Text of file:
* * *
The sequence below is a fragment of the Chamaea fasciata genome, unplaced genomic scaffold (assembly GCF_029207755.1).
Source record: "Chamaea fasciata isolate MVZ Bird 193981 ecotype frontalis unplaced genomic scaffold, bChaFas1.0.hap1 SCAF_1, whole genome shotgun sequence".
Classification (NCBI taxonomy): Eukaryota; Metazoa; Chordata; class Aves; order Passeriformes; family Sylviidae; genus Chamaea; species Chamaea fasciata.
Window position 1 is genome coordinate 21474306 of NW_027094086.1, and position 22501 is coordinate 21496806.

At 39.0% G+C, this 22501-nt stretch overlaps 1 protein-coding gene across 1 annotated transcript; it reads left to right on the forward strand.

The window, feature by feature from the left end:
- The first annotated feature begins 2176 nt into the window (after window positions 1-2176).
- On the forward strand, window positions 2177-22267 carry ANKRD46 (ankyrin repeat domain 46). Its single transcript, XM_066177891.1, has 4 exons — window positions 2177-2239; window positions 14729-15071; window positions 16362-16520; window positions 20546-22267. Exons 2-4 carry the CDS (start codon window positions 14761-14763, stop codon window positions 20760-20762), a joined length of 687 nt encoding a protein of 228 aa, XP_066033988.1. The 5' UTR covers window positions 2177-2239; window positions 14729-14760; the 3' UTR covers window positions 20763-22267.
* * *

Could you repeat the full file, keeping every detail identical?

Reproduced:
The sequence below is a fragment of the Chamaea fasciata genome, unplaced genomic scaffold (assembly GCF_029207755.1).
Source record: "Chamaea fasciata isolate MVZ Bird 193981 ecotype frontalis unplaced genomic scaffold, bChaFas1.0.hap1 SCAF_1, whole genome shotgun sequence".
Classification (NCBI taxonomy): Eukaryota; Metazoa; Chordata; class Aves; order Passeriformes; family Sylviidae; genus Chamaea; species Chamaea fasciata.
Window position 1 is genome coordinate 21474306 of NW_027094086.1, and position 22501 is coordinate 21496806.

At 39.0% G+C, this 22501-nt stretch overlaps 1 protein-coding gene across 1 annotated transcript; it reads left to right on the forward strand.

The window, feature by feature from the left end:
- The first annotated feature begins 2176 nt into the window (after window positions 1-2176).
- On the forward strand, window positions 2177-22267 carry ANKRD46 (ankyrin repeat domain 46). Its single transcript, XM_066177891.1, has 4 exons — window positions 2177-2239; window positions 14729-15071; window positions 16362-16520; window positions 20546-22267. Exons 2-4 carry the CDS (start codon window positions 14761-14763, stop codon window positions 20760-20762), a joined length of 687 nt encoding a protein of 228 aa, XP_066033988.1. The 5' UTR covers window positions 2177-2239; window positions 14729-14760; the 3' UTR covers window positions 20763-22267.